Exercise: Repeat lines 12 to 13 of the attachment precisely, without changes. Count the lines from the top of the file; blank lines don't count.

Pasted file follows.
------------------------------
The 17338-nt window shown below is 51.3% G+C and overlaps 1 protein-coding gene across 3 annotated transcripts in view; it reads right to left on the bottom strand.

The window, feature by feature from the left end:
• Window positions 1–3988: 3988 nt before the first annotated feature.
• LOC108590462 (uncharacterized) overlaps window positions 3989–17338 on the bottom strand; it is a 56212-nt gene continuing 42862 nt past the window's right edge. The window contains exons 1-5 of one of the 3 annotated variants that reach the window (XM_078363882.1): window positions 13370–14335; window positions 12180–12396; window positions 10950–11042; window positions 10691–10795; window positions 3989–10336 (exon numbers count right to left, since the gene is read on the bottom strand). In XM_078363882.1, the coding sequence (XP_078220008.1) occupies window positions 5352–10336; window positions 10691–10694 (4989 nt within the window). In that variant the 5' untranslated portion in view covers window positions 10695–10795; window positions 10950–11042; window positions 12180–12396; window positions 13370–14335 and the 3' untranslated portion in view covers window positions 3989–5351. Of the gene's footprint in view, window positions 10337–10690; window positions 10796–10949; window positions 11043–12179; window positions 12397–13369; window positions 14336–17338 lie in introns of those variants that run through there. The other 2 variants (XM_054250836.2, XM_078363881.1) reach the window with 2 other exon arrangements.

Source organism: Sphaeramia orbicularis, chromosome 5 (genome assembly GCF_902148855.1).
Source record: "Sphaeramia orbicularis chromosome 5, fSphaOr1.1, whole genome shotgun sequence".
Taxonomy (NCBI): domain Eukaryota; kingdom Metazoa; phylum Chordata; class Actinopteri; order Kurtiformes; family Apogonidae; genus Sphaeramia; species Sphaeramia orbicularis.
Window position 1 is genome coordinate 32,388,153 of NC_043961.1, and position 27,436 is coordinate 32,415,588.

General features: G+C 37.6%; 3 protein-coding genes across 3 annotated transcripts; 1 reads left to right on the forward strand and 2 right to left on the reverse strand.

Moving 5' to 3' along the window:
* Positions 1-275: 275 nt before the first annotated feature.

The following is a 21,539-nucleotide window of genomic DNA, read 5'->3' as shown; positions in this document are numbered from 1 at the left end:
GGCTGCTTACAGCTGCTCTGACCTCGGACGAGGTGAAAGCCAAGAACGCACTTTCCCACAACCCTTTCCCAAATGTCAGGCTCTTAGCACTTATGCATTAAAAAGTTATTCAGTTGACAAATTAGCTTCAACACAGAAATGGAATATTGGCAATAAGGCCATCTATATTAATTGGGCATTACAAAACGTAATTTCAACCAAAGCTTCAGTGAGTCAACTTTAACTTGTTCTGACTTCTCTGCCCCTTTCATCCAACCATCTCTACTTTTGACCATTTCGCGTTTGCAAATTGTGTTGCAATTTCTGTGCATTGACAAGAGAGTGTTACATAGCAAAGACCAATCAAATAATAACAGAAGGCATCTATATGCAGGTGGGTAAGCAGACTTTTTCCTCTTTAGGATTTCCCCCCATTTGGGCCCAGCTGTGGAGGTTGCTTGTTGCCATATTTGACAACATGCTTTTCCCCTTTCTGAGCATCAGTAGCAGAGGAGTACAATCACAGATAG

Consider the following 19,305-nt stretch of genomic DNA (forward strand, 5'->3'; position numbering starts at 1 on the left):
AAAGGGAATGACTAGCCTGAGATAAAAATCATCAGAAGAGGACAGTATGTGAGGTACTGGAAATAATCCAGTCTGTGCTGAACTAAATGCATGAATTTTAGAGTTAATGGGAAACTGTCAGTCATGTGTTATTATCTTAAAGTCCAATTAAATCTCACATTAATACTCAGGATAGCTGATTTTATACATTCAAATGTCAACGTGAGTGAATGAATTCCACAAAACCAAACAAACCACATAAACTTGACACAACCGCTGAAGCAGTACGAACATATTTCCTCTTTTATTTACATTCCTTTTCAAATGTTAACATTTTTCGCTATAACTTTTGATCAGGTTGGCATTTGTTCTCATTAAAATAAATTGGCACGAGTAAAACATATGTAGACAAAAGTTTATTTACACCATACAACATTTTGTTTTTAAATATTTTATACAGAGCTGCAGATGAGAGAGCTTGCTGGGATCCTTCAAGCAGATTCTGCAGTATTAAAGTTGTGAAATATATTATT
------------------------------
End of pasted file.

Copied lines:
The following is a 21,539-nucleotide window of genomic DNA, read 5'->3' as shown; positions in this document are numbered from 1 at the left end:
GGCTGCTTACAGCTGCTCTGACCTCGGACGAGGTGAAAGCCAAGAACGCACTTTCCCACAACCCTTTCCCAAATGTCAGGCTCTTAGCACTTATGCATTAAAAAGTTATTCAGTTGACAAATTAGCTTCAACACAGAAATGGAATATTGGCAATAAGGCCATCTATATTAATTGGGCATTACAAAACGTAATTTCAACCAAAGCTTCAGTGAGTCAACTTTAACTTGTTCTGACTTCTCTGCCCCTTTCATCCAACCATCTCTACTTTTGACCATTTCGCGTTTGCAAATTGTGTTGCAATTTCTGTGCATTGACAAGAGAGTGTTACATAGCAAAGACCAATCAAATAATAACAGAAGGCATCTATATGCAGGTGGGTAAGCAGACTTTTTCCTCTTTAGGATTTCCCCCCATTTGGGCCCAGCTGTGGAGGTTGCTTGTTGCCATATTTGACAACATGCTTTTCCCCTTTCTGAGCATCAGTAGCAGAGGAGTACAATCACAGATAG